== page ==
Africa’s endangered rhinoceros population is getting help from its animal friends and neighbors in a new high-tech program designed to protect the rhino from poachers.
The system relies on the Internet of Things to monitor conditions on the Welgevonden Game Reserve in South Africa by fitting zebra, wildebeest and impala with special sensors. It allows authorities to predict where criminal activity will happen by locating poachers before they get to the rhino based on the responses of the other non-target species.
“So the first thing people wonder is, ‘Why are you collaring animals that aren’t rhino?’” says Jessica Oosthuyse, a wildlife protection coordinator at the reserve. It’s because poachers are more likely to come across an impala before they see a rhino, and the impala will react when they see the threat.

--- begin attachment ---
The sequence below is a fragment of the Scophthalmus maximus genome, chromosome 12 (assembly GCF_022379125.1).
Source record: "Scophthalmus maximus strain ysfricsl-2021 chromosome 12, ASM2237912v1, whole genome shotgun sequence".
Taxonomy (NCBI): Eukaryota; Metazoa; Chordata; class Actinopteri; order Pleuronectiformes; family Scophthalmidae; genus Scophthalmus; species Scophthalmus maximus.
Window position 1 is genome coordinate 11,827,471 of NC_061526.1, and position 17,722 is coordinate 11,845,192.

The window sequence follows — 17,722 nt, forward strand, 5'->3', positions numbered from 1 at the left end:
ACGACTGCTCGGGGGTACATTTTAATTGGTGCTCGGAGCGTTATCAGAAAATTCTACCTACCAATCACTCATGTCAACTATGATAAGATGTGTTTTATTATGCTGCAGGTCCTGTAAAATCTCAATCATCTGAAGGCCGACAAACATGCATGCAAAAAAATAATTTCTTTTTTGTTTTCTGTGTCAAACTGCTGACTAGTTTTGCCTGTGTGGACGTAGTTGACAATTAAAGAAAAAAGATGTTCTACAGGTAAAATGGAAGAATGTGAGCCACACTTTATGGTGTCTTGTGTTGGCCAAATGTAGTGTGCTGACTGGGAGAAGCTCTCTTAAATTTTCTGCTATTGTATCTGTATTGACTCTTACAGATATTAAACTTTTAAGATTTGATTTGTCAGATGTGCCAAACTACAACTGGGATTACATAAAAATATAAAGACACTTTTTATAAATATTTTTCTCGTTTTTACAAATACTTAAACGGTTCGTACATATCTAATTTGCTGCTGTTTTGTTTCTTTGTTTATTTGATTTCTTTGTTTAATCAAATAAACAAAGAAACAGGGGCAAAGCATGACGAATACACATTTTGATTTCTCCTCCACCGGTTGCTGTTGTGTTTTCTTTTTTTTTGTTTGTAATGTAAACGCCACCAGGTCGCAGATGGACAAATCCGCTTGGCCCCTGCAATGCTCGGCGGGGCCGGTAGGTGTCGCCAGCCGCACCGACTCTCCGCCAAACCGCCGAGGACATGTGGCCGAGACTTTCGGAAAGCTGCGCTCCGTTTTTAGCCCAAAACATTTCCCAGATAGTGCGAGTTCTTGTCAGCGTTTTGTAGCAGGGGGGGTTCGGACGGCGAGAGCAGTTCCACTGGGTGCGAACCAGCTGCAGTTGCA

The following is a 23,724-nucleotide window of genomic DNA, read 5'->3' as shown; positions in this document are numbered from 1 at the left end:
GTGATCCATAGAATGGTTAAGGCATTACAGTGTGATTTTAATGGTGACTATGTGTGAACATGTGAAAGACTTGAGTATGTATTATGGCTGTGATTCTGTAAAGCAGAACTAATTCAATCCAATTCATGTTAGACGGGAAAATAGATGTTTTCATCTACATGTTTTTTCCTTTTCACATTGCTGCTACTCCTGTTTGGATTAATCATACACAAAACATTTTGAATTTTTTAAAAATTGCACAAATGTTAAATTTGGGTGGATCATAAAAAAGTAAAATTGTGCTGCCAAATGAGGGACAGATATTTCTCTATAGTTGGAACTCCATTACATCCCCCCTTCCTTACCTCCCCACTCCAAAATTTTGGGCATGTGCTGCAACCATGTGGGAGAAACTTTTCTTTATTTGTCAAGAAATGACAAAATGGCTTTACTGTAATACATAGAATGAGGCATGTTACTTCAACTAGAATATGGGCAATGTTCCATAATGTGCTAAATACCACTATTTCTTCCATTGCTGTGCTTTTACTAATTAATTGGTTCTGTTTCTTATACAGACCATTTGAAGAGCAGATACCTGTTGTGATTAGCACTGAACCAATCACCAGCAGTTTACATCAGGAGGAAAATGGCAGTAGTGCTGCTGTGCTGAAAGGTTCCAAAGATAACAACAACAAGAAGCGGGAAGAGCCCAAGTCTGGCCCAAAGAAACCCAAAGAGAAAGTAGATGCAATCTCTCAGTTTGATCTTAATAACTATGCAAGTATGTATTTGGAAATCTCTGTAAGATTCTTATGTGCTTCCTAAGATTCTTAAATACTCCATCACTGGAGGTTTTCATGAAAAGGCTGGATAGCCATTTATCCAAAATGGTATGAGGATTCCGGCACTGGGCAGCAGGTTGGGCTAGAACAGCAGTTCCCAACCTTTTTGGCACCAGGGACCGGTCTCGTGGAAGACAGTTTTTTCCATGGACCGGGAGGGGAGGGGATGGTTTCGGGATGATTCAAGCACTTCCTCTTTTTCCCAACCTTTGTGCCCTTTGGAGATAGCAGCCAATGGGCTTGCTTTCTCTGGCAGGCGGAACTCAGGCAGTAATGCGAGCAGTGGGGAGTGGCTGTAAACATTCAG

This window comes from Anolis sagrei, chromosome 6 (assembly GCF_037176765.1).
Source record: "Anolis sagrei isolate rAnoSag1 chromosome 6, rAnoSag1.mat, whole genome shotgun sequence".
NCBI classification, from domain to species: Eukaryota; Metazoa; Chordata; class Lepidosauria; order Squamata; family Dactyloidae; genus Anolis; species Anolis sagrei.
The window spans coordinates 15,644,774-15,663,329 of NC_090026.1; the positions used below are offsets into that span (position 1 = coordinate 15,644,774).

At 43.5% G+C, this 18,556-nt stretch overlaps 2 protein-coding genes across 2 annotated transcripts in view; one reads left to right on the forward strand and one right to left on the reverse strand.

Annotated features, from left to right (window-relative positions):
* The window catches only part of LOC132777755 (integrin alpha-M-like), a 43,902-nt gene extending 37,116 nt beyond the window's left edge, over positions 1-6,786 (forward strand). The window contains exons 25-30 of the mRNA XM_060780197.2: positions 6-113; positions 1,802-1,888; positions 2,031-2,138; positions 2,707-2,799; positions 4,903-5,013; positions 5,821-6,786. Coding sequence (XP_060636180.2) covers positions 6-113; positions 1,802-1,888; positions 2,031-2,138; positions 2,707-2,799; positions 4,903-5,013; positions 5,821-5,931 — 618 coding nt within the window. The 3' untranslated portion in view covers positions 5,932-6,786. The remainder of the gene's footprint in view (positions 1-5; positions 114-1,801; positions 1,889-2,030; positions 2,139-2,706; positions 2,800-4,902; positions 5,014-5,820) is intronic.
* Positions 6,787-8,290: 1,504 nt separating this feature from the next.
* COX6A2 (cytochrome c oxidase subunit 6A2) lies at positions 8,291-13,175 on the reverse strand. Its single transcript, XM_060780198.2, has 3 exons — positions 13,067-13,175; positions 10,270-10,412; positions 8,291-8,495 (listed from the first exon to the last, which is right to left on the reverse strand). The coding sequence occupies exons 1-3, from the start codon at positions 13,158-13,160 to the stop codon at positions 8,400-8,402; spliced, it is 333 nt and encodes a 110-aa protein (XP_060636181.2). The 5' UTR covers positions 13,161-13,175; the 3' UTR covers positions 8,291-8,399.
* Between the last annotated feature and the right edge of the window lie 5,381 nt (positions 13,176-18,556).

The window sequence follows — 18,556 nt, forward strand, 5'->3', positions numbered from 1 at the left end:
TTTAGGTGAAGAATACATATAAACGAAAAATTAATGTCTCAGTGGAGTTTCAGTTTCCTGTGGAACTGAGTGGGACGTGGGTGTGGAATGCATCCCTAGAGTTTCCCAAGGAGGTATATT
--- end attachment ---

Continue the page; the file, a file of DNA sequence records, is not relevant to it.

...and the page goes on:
Location, speed, direction of travel and other data collected from the sentinel species is then used by Wageningen University experts to develop 20 rule-based predictive patterns, allowing the zebra or impala to serve as living early-warning systems to protect the rhino who share their homes. “As soon as there’s a change in their behavior, we’ll be able to detect where exactly a poacher is,” Oosthuyse said.
With real-time monitoring, the IoT solution gives the advantage to game reserve teams who won’t always need to be reactive in their responses, such as patrolling at the right time or hearing gunfire in the distance. In that sense, the impala or antilope-like eland is helping to reduce the risk to game officers and save the lives of human friends too.
For more information, check out this video from IBM Watson.